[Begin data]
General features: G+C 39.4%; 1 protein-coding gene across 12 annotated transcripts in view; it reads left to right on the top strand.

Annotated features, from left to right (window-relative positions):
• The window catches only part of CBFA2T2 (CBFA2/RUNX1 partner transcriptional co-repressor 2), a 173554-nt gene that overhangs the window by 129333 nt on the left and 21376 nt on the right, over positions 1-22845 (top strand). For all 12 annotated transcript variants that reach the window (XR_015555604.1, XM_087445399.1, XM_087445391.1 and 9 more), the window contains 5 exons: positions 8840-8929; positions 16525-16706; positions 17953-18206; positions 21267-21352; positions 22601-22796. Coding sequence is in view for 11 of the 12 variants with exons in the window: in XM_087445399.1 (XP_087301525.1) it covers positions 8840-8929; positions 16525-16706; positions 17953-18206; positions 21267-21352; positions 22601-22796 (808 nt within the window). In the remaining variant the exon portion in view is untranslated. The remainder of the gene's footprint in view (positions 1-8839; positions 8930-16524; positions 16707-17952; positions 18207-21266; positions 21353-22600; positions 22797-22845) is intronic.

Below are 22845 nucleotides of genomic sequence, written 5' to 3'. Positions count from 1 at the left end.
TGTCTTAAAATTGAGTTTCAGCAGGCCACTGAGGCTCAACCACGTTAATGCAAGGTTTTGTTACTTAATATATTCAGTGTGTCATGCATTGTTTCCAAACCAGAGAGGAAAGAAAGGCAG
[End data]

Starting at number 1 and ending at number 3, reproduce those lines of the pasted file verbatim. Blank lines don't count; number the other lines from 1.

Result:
General features: G+C 39.4%; 1 protein-coding gene across 12 annotated transcripts in view; it reads left to right on the top strand.

Annotated features, from left to right (window-relative positions):
• The window catches only part of CBFA2T2 (CBFA2/RUNX1 partner transcriptional co-repressor 2), a 173554-nt gene that overhangs the window by 129333 nt on the left and 21376 nt on the right, over positions 1-22845 (top strand). For all 12 annotated transcript variants that reach the window (XR_015555604.1, XM_087445399.1, XM_087445391.1 and 9 more), the window contains 5 exons: positions 8840-8929; positions 16525-16706; positions 17953-18206; positions 21267-21352; positions 22601-22796. Coding sequence is in view for 11 of the 12 variants with exons in the window: in XM_087445399.1 (XP_087301525.1) it covers positions 8840-8929; positions 16525-16706; positions 17953-18206; positions 21267-21352; positions 22601-22796 (808 nt within the window). In the remaining variant the exon portion in view is untranslated. The remainder of the gene's footprint in view (positions 1-8839; positions 8930-16524; positions 16707-17952; positions 18207-21266; positions 21353-22600; positions 22797-22845) is intronic.